From: Richard Brodie (firstname.lastname@example.org)
Date: Wed 18 Jun 2003 - 22:56:36 GMT
>Sometimes the meme goes out in the world encoded
>in a straightforward, one-to-one way into a vehicle, like the method for
>making arrowheads being made into an instructional video. Other times a
>can replicate through a much more complex, probabilistic series of events
>which encoding may not be the best model to represent the replication. For
>instance, suppose I am learning to play poker tournaments without the use
>a book. I start off really bad, but through practice I start to come up
>some strategies in my mind, ones I think the better players use to gain an
>advantage. Sometimes I will be mostly correct and their strategy-memes get
>replicated in my mind. Is it useful to say those memes are encoded in the
>poker game? Possibly, but it's a stretch compared with the book on poker
>the instructional video. I may misconstrue the play and invent my own
>strategy, a different one from what I think my opponent is using. I may
>use that strategy and a third player may infer the original strategy-meme
>opponent was using in the first place, misconstruing mine. I'm not sure
>encoding is the best metaphor here.
<<I would say memes are not involved in such de novo learning. There certainly are memes such as the rules for card games in general and the specific rules of poker that a person would have to learn in order to play but idiosyncratic playing strategy I don't think would count as memes unless it was obtained from observation of other players and imitated.
(I.e., don't draw to a small pair.)>>
Here's an example you may like. A personal-growth group I am familiar with
has a course with some very clever design points. One of the is a module
about choice. The purpose of the module is to have the participants figure
out for themselves that the best way to make a choice is to go with your
feeling and ignore reasons why or why not. Participants who hold this
position tend to sign up for the next course, which is conveniently offered
in the back of the room during the break right after this module.
I maintain that "go with your feeling and ignore reasons" is a meme, that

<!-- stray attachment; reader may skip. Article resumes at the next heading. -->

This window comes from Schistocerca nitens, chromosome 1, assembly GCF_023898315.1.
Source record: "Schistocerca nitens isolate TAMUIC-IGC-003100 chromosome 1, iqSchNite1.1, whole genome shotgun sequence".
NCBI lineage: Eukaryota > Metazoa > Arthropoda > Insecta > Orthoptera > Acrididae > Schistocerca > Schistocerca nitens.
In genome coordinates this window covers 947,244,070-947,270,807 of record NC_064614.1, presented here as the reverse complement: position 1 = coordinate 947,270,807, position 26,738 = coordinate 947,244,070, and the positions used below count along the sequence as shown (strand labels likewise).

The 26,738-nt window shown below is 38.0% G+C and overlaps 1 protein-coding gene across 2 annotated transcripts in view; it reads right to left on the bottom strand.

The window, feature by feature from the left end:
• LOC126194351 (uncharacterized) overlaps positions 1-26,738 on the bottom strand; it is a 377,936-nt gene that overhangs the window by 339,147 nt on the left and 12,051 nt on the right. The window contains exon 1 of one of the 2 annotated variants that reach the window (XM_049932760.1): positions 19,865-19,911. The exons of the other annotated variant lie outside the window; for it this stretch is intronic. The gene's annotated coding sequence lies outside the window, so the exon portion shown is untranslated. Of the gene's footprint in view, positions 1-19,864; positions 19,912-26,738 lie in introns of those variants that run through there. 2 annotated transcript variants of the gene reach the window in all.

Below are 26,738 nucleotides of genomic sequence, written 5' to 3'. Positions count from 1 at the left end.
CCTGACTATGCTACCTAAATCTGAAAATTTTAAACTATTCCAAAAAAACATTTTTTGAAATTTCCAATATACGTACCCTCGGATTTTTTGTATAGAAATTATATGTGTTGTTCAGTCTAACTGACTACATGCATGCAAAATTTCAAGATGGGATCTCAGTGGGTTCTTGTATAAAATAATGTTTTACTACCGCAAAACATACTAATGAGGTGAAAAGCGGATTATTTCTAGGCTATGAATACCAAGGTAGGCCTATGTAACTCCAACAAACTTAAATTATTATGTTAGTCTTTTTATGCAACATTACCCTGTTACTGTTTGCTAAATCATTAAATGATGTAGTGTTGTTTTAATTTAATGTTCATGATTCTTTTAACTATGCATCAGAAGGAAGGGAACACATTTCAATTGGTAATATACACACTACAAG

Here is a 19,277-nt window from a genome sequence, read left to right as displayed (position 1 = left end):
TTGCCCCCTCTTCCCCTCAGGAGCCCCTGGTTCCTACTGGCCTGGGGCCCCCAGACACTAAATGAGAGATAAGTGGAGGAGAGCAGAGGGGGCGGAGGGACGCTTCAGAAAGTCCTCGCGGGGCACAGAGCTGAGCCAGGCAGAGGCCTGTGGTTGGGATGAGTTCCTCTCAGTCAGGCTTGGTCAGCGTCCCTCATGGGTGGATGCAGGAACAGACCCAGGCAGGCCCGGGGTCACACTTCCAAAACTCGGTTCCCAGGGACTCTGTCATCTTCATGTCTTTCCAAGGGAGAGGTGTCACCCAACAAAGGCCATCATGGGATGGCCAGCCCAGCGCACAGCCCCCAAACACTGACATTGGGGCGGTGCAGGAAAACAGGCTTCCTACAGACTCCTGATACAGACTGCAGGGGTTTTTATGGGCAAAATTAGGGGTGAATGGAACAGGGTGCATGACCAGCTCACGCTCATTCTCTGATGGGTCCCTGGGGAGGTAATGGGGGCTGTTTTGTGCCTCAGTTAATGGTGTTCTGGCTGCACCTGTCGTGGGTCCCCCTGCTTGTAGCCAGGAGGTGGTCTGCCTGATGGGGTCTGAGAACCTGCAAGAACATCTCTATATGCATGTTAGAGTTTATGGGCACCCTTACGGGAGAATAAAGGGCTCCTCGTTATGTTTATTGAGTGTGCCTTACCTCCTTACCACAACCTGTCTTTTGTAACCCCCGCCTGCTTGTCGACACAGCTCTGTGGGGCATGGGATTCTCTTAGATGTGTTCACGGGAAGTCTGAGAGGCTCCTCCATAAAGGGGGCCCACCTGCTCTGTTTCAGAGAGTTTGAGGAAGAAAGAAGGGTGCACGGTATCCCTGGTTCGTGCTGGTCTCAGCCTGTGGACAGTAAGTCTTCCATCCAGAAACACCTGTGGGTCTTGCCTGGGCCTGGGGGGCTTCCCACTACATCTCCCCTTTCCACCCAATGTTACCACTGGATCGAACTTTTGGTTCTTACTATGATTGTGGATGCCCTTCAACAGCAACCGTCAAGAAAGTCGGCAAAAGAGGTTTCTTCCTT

the meme is replicated during the course into the minds of some of the
participants, predictably, but without every being explicitly stated, and
that some percentage of those participants go on to enroll more people in
the course and repeat the process. This is a controlled, deliberate attempt
to induce learning of this strategy-meme. As such, it illustrates the
process. However, I maintain that there are many, many "induced-learning"
memes part and parcel of any culture, and not necessarily set up
deliberately. Some of the induced learning may be along the lines of what
you choose not to call a meme (I'm neutral), such as "unsupported objects
fall." But much of it is culture specific. For example, in Seattle people
think it's just fine to drive the speed limit in the left lane of the
highway and they think it's criminal to cross against the light. In Boston,
people think the opposite. Assuming some percentage of the people just learn
these ethics from observation rather than being taught them explicitly, they
are predictable induced learnings that result in meme replication.
>How about a child whose mother is a strict disciplinarian? The child
>the strictness for her woes and makes a decision to be lenient with her
>child, who comes to the opposite conclusion and once again adopts the
>strictness meme. Where is that generation-skipping meme encoded?
<<In other minds. Assume child raising strategies 1 and 2 that are both common memes in the culture. In the case you described, a meme that could take the path from parent to child failed to make the jump and the child picked up the alternative from others. Same thing with the second generation.>>
Hmm... I think you're blurring the distinction between encoding a meme and
cultural context. I see your point and don't really wish to argue it. But
you give ammunition to people who say, "Aha! Where is that meme encoded
between mind A and mind B?" Sometimes the culture is just set up to program
people probabilistically with various memes.
<<Computer viruses, DNA strings (genes) and memes should all be considered pure information because they can be freely interconverted from one media to another without loss. (It would be silly to do so, but a computer virus could be encoded into DNA, put in a cell, duplicated, read out by a gene sequencer and converted back into an identical computer virus.) They differ mainly in the place in which the information has real world effects. A computer virus has to be executing in the proper computer, a DNA string must be in a cell, and a meme must be "running" in a human brain to have effects. They all belong to the more general class "replicators.">>
Yes, that's the nub of the gist.
<<First, there are some vines and other plants that only propagate vegetatively, i.e., they have no seeds at all--somewhat like your description of a people and culture.>>
Excellent example...thanks! I wish I could make up examples as good as
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